Wapentake of Langbaurgh (West Division) - Petty Sessional and Electoral Division of Yarm - Poor Law Union of Stokesley - County Court District of Stockton - Rural Deanery of Stokesley - Archdeaconry of Cleveland - Diocese of York.
This parish (sometimes and more correctly spelt Kirklevington), comprising 5,491 acres, is situated on the tongue of land between the Tees and the Leven, and includes the townships of Kirklevington, Castle Leavington, Picton, and Low Worsall. The soil varies from a strong clay to a deep rich loam, and is generally fertile. The inhabitants at the last census numbered 548.
The township contains 2,161 acres, and is intersected by the North Eastern railway. The gross estimated rental is £5,626; rateable value, £5,080; and population, 197. The village of Kirklevington is a place of considerable antiquity, and had its church in Saxon times. Its name is evidently derived from the river Leven, to which kirk was subsequently appended after the erection of the church.
This manor was one of the many lordships granted by the Conqueror to his trusty follower, Robert de Brus. Adam de Brus, about the year 1200, gave it in marriage with his daughter Isabel, to Henry de Percy, attaching this very curious condition to the grant, viz., that "the said Henry and his heirs should repair to Skelton Castle every Christmas Day, and lead the lady of that castle from her chamber to the chapel to mass, and from thence to her chamber again, and after dining with her to depart." The manor was forfeited by the attainder of Henry de Percy, first Earl of Northumberland, and given by Henry IV. to Roger Thornton, the opulent and benevolent merchant and mayor of Newcastle; but in the next reign, the family was again restored to its honours, titles, and estates, in the person of Henry Percy, son of the intrepid and dauntless Hotspur. Kirklevington continued in the possession of the Percys until the attainder and execution of Sir Thomas Percy, brother and heir of Henry Algernon, the sixth Earl of Northumberland, at Tyburn, in 1537, for his participation in the Pilgrimage of Grace. It was afterwards given to Sir George Bowes, Bart., of Streatlam Castle, County Durham, probably in reward for his fidelity to Elizabeth in the rebellion of the Northern Earls; and later it passed in marriage to the Earl of Strathmore, whose son sold the manor and estate to John Waldy and Henry Hutchinson, Esqrs. They are now the property of Thomas Richardson, M.P., New Hall, Kirklevington, and C. J. Bates, Esq., Heddon-on-the-Wall, Northumberland.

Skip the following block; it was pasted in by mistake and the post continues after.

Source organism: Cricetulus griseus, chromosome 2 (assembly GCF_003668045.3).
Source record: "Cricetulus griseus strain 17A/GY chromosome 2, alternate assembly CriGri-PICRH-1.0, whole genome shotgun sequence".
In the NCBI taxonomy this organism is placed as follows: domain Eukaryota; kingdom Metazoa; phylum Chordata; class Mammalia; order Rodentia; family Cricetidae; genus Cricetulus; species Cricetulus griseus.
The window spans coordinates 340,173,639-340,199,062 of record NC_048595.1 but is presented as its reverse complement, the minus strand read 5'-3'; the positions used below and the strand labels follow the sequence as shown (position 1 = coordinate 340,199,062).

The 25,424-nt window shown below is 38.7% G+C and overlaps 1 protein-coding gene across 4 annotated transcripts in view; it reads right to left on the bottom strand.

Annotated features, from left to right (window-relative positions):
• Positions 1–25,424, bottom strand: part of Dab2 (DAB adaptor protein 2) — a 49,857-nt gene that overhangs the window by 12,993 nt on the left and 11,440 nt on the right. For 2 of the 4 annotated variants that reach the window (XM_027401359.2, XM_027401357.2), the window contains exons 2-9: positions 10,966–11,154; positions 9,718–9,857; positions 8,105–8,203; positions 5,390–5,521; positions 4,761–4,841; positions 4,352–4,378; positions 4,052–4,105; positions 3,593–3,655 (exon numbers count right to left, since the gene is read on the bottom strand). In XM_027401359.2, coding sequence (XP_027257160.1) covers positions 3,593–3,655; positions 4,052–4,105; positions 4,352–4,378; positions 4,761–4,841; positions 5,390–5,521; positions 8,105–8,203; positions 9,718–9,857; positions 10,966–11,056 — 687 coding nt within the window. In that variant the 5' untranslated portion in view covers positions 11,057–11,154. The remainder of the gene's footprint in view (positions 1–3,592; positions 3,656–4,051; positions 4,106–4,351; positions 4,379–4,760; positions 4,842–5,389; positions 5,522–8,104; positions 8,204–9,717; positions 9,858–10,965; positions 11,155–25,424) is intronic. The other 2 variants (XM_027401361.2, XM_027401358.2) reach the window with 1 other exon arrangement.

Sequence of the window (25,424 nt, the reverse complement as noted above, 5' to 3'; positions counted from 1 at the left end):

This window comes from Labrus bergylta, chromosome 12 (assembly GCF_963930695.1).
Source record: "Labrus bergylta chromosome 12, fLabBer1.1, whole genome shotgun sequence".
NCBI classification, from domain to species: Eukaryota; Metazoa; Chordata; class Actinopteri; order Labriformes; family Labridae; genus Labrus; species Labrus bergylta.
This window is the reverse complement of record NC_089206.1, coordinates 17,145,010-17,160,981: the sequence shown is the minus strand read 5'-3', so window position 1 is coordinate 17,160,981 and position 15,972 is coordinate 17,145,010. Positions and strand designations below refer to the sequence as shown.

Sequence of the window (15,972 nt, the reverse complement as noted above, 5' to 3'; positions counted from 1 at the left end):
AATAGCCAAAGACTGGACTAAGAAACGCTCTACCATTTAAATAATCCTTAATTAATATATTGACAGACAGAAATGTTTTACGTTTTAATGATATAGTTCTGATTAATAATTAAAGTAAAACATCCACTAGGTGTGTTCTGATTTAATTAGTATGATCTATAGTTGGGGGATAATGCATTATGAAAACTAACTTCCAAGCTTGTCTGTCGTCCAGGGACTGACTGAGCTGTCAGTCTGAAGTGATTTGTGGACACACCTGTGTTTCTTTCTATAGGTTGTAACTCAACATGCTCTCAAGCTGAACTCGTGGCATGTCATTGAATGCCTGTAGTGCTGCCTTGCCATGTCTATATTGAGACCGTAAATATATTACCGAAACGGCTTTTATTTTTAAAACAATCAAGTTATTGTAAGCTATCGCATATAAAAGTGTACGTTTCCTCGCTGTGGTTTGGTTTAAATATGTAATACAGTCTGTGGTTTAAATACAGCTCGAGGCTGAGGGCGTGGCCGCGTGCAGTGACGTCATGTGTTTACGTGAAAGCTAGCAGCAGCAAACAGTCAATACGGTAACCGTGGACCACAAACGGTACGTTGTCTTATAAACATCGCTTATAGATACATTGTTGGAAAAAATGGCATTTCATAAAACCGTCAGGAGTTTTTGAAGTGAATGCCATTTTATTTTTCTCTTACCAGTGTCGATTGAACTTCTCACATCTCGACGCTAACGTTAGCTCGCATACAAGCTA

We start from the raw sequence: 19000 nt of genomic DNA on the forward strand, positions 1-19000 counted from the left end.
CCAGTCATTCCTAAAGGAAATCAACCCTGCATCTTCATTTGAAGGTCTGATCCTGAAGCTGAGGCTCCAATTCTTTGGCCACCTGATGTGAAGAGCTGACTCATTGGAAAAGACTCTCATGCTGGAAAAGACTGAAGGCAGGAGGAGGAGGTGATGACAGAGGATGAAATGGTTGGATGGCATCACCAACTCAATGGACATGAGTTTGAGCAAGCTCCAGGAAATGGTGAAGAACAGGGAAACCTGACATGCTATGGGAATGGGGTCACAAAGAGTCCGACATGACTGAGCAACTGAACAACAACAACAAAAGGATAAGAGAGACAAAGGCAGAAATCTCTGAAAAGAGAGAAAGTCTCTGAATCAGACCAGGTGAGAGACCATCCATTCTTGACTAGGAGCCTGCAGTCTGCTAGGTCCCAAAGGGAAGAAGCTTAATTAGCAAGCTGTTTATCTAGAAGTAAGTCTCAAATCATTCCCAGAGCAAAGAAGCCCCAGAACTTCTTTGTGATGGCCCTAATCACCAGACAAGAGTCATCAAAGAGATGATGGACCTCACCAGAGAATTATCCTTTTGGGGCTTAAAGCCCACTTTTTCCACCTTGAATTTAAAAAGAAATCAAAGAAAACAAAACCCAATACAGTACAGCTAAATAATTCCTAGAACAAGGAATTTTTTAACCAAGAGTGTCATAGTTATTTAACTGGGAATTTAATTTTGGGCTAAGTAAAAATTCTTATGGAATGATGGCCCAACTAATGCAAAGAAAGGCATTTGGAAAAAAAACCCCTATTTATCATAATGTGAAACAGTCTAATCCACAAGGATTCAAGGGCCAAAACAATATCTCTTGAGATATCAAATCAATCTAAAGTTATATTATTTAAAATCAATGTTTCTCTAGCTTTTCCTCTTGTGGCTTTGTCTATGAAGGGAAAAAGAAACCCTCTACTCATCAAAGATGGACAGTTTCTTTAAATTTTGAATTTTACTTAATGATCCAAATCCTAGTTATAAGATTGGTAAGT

The village, distant two miles S. of Yarm, is situated on the Thirsk road, near the river Leven, which here flows through a narrow and picturesque ravine. Except the few tokens of antiquity still visible in its renovated old church, the village has lost all traces of its old-world appearance.
The Church, dedicated to St. Martin, is an ancient foundation, dating from Saxon times, as is incontestably proved by the discovery of several stones bearing undoubted marks of Saxon workmanship during the recent restoration. These, and some fine Early English grave slabs, have been built into the new walls, where they will be preserved for generations to come. The church was rebuilt in the Norman period, but of this structure the only trace now left is the circular chancel arch, still in a good state of preservation. It was again altered and restored in the Early English style of the 13th century, which style has been adopted in later restorations, The chancel was restored in 1873, by the Ecclesiastical Commissioners, as the owners of the great tithes. In 1880-2, the nave was thoroughly repaired at a cost of £1,100, when the old Norman doorway on the south side was replaced, and also the old stones of the buttress and outside walls. The interior is lighted by six beautiful stained glass windows; one inserted in 1883, is a memorial of Thomas Bates, the celebrated shorthorn breeder, who died here in 1840. The turret contains three bells, one of which dates from pre-reformation times, and the others from 1689. Near the porch on the outside, may be seen an ancient stone coffin and several Saxon and Norman stones. This church was granted by Robert de Brus to the Priory of Guisborough, and after the dissolution of monasteries, the advowson and impropriation were given by Henry VIII. in exchange, to the Archbishop of York, who is still the patron, but the great tithes have been transferred to the Ecclesiastical Commissioners. The present vicar is the Rev. Frederick D. Brock, who was instituted in 1882.